One of Charlie’s dance teachers and I were talking the other day about getting ready for an upcoming dance competition. She shared that she rarely sleeps during the weekend of competitions because she stays up all night adding additional stones to costumes or tweaking choreography or adjusting hairpieces. We talked about how hard it is to know when the costume, routine or anything is “good enough” and to know when to stop. This is a challenge we all face in many ways. When is our house clean enough, our children well-behaved enough, our report well-written enough? How do we know when we are clear to stop?

What does “good enough” mean? There is the dictionary definition which is something like “adequately good for the circumstances”, but this is really vague because good enough means different things to different people. Let me give an example, in college I had the opportunity to live with MANY roommates over my many years (undergrad and grad school). One thing you quickly learn living with different people, is you all have very different ideas of what constitutes clean. When is it “good enough”? I had roommates who freaked out if there was a water glass left on the counter of an immaculate kitchen. I had roommates who weren’t concerned if there were mountains of dishes piled in the sink. Each of these people had concepts of what was “good enough”. You can imagine the conflict if I had lived with these two people at the same time. (For the record, I was somewhere between these two extremes).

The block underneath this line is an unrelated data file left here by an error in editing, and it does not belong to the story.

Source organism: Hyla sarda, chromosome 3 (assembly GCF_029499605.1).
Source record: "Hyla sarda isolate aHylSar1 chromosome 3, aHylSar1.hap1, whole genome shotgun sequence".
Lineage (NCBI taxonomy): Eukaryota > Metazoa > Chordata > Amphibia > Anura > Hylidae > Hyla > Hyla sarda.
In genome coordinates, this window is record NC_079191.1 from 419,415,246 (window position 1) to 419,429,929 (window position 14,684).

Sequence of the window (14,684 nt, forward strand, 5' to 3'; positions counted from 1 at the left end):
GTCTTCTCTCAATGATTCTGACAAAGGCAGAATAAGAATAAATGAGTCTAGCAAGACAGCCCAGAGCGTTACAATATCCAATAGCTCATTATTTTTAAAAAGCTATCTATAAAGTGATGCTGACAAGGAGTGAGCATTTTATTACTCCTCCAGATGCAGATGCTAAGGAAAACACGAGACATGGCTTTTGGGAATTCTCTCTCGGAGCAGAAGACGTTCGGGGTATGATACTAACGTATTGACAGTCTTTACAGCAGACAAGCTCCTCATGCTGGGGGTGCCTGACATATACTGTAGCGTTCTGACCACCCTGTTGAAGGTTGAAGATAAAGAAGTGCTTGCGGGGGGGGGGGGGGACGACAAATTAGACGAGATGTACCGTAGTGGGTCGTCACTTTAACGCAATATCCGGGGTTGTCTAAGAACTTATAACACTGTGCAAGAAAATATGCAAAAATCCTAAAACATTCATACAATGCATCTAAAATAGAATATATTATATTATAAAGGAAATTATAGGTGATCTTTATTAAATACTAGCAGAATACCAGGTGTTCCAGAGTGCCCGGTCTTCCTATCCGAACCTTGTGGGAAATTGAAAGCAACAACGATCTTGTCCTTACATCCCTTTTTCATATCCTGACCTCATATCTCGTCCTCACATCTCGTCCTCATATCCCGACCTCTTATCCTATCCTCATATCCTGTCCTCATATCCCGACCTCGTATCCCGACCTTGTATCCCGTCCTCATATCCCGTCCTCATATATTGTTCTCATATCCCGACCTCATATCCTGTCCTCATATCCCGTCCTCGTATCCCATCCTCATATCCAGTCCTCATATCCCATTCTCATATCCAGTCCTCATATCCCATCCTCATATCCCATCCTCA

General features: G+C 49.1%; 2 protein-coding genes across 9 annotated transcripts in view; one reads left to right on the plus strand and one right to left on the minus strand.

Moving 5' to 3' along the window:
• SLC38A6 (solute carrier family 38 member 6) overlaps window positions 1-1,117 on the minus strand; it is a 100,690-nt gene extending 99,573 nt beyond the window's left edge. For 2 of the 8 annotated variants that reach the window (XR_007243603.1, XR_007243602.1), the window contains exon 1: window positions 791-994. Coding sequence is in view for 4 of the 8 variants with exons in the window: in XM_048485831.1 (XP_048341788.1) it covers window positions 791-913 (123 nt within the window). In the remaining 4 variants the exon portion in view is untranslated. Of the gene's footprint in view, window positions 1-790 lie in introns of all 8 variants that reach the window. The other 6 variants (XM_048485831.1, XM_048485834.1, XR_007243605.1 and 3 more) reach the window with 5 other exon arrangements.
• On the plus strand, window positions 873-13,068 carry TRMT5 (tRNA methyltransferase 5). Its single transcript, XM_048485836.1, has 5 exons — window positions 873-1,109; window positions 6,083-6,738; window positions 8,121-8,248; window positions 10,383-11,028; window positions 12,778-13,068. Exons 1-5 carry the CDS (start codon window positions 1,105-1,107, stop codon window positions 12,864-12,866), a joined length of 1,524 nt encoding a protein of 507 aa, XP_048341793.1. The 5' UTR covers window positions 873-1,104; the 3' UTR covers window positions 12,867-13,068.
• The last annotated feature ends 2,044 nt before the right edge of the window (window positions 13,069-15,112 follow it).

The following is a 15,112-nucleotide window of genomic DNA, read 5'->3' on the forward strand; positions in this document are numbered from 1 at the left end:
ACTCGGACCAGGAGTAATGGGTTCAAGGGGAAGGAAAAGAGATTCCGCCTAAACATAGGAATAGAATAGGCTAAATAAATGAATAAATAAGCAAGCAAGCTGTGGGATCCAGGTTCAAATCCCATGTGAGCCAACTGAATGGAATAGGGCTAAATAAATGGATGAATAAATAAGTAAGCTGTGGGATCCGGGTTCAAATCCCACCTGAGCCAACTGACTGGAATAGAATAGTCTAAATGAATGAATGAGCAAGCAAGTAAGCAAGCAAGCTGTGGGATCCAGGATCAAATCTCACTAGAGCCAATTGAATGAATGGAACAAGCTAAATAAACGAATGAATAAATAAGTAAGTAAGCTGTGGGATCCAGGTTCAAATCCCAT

We each have to come to our own definition of good enough for our own lives. We then need to come to terms to others’ reactions to our idea of good enough. They may be angry (as were my roommates by each other’s level of cleanliness) or frustrated or completely agree. Create your standards and be generous to yourself. Good enough can be as much as needs to get down to achieve a satisfactory result. Returning to my daughter’s dance teacher, good enough is a successful routine with a completed costume. Anything extra (even if it takes it closer to perfection) may be a waste of time and energy.